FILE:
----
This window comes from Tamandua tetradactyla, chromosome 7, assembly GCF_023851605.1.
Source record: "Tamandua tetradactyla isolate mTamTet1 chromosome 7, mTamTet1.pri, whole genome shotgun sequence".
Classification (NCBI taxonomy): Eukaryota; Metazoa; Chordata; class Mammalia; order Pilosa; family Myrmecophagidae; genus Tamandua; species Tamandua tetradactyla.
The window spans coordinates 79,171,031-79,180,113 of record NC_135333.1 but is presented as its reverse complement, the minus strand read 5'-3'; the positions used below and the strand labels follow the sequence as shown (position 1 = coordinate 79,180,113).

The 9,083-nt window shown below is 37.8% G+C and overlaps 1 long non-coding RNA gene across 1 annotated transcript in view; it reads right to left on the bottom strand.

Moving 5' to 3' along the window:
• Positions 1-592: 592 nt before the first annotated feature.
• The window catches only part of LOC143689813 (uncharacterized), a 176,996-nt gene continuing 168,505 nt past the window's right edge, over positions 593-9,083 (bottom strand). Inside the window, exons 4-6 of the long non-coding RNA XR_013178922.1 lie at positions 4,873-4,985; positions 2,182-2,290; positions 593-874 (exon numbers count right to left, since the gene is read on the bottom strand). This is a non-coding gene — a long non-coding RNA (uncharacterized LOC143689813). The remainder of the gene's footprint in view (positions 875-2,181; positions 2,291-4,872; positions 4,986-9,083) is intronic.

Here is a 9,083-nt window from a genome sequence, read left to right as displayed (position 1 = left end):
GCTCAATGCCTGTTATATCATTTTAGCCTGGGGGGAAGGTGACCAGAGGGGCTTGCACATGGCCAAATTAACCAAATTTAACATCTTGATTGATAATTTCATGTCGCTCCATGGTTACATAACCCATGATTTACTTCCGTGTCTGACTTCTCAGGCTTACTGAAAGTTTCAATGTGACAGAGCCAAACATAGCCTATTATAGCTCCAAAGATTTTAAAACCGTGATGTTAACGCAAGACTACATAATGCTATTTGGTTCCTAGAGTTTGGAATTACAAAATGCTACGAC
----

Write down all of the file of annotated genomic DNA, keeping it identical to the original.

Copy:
This window comes from Tamandua tetradactyla, chromosome 7, assembly GCF_023851605.1.
Source record: "Tamandua tetradactyla isolate mTamTet1 chromosome 7, mTamTet1.pri, whole genome shotgun sequence".
Classification (NCBI taxonomy): Eukaryota; Metazoa; Chordata; class Mammalia; order Pilosa; family Myrmecophagidae; genus Tamandua; species Tamandua tetradactyla.
The window spans coordinates 79,171,031-79,180,113 of record NC_135333.1 but is presented as its reverse complement, the minus strand read 5'-3'; the positions used below and the strand labels follow the sequence as shown (position 1 = coordinate 79,180,113).

The 9,083-nt window shown below is 37.8% G+C and overlaps 1 long non-coding RNA gene across 1 annotated transcript in view; it reads right to left on the bottom strand.

Moving 5' to 3' along the window:
• Positions 1-592: 592 nt before the first annotated feature.
• The window catches only part of LOC143689813 (uncharacterized), a 176,996-nt gene continuing 168,505 nt past the window's right edge, over positions 593-9,083 (bottom strand). Inside the window, exons 4-6 of the long non-coding RNA XR_013178922.1 lie at positions 4,873-4,985; positions 2,182-2,290; positions 593-874 (exon numbers count right to left, since the gene is read on the bottom strand). This is a non-coding gene — a long non-coding RNA (uncharacterized LOC143689813). The remainder of the gene's footprint in view (positions 875-2,181; positions 2,291-4,872; positions 4,986-9,083) is intronic.

Here is a 9,083-nt window from a genome sequence, read left to right as displayed (position 1 = left end):
GCTCAATGCCTGTTATATCATTTTAGCCTGGGGGGAAGGTGACCAGAGGGGCTTGCACATGGCCAAATTAACCAAATTTAACATCTTGATTGATAATTTCATGTCGCTCCATGGTTACATAACCCATGATTTACTTCCGTGTCTGACTTCTCAGGCTTACTGAAAGTTTCAATGTGACAGAGCCAAACATAGCCTATTATAGCTCCAAAGATTTTAAAACCGTGATGTTAACGCAAGACTACATAATGCTATTTGGTTCCTAGAGTTTGGAATTACAAAATGCTACGAC